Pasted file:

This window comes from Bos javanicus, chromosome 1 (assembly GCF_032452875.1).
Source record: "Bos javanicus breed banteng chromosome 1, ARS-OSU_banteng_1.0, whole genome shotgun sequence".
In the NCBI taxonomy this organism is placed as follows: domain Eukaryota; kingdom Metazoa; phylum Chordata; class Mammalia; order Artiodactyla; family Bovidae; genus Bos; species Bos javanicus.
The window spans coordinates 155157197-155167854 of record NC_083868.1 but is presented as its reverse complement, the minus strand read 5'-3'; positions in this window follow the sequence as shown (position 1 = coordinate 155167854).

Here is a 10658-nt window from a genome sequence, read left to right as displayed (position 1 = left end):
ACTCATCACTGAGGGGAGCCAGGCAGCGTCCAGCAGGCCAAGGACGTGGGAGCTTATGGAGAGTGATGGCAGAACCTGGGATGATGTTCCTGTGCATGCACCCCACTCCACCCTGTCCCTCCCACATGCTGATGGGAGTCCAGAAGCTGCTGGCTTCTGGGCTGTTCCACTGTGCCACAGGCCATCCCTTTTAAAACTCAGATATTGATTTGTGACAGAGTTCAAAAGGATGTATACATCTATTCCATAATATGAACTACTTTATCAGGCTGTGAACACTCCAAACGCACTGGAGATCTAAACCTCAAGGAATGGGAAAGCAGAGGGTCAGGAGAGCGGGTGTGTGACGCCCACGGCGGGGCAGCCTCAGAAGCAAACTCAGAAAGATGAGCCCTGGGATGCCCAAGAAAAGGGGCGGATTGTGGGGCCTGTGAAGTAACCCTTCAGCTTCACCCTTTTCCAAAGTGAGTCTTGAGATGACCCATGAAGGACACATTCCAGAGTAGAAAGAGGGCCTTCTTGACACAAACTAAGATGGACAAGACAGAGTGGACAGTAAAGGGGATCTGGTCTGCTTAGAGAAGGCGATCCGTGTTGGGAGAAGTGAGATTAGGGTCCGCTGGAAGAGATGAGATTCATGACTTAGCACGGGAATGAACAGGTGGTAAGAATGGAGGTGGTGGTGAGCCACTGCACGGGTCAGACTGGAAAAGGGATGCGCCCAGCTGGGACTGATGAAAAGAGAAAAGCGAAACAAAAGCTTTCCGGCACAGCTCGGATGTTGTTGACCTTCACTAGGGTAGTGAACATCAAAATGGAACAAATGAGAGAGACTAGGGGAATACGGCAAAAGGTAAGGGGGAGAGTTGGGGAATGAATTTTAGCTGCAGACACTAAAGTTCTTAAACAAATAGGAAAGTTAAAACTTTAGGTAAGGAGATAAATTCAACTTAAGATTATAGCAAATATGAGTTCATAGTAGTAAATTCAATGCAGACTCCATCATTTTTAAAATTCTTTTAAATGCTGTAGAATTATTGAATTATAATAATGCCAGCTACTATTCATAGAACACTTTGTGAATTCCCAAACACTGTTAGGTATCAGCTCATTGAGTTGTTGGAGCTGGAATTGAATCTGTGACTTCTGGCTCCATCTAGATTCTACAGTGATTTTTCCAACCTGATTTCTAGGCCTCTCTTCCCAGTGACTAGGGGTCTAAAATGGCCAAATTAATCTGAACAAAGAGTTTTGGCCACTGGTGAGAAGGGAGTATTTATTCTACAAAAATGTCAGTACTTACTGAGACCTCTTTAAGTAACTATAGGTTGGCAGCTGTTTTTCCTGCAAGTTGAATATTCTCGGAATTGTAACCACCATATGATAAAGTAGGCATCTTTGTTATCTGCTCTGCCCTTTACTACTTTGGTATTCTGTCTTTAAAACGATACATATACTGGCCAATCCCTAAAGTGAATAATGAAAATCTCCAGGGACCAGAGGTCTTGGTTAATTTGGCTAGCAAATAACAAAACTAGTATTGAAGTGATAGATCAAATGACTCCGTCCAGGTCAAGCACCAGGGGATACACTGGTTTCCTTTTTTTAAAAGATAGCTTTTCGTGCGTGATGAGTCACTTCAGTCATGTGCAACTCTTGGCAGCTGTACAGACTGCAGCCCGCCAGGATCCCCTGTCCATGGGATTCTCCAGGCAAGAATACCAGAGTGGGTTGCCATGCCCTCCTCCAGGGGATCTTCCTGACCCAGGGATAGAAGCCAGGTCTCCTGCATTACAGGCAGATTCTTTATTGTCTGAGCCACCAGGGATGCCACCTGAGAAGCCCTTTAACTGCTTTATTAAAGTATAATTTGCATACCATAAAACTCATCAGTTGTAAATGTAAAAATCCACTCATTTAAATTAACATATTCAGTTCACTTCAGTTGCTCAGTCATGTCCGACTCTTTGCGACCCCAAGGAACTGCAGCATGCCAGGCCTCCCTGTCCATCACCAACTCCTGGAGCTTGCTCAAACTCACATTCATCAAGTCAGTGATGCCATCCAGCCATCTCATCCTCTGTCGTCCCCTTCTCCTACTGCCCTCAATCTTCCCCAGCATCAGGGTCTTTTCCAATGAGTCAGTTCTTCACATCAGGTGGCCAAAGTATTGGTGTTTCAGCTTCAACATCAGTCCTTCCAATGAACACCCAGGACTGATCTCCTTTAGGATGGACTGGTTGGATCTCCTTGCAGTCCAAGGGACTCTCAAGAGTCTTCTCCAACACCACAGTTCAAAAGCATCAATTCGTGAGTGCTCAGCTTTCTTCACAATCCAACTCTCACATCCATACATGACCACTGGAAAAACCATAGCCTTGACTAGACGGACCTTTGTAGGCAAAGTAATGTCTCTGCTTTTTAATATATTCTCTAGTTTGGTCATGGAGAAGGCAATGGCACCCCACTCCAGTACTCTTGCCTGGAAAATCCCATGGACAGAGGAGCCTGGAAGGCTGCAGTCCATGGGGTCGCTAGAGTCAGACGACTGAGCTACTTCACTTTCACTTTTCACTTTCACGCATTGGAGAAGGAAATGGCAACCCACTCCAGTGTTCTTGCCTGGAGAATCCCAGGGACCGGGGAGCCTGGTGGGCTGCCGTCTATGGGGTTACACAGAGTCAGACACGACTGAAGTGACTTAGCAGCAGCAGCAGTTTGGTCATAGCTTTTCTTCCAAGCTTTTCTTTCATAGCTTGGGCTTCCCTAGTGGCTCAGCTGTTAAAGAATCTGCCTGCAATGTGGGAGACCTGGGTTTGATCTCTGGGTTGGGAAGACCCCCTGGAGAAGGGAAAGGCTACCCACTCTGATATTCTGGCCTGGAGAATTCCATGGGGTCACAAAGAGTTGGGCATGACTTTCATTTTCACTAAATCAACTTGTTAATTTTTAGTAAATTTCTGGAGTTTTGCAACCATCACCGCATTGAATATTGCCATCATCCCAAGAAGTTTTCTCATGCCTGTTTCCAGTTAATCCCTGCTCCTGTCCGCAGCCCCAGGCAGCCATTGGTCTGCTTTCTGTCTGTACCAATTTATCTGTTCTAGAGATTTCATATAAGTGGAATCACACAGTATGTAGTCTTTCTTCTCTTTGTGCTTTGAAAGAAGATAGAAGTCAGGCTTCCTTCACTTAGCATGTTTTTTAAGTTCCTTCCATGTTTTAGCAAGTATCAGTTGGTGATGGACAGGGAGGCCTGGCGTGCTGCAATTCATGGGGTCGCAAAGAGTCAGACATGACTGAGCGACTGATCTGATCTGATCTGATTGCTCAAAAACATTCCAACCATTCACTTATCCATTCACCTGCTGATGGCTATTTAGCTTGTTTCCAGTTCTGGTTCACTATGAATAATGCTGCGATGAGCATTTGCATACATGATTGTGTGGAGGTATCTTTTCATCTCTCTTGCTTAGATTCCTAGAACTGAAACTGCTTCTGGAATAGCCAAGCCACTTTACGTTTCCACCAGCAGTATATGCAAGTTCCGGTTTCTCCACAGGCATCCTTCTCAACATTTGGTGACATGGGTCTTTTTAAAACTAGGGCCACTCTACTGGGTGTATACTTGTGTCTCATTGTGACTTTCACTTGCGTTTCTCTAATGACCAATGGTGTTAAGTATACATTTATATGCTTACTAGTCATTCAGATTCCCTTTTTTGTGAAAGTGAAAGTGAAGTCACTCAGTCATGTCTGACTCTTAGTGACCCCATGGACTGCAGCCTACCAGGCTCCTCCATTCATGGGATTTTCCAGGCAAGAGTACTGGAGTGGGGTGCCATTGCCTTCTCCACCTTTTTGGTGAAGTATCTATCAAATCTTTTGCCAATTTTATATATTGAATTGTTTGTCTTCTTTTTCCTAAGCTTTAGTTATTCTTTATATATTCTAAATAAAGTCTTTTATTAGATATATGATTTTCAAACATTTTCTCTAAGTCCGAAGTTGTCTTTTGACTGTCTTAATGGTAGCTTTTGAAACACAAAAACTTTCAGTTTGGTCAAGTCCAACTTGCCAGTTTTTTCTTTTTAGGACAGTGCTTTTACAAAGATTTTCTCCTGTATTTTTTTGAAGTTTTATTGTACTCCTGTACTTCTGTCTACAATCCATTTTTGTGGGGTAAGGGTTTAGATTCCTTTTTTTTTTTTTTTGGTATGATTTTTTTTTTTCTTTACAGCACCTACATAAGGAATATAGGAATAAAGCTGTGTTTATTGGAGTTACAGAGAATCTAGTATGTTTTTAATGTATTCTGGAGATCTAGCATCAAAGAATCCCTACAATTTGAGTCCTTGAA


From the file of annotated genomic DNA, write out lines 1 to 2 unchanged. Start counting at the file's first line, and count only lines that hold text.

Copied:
This window comes from Bos javanicus, chromosome 1 (assembly GCF_032452875.1).
Source record: "Bos javanicus breed banteng chromosome 1, ARS-OSU_banteng_1.0, whole genome shotgun sequence".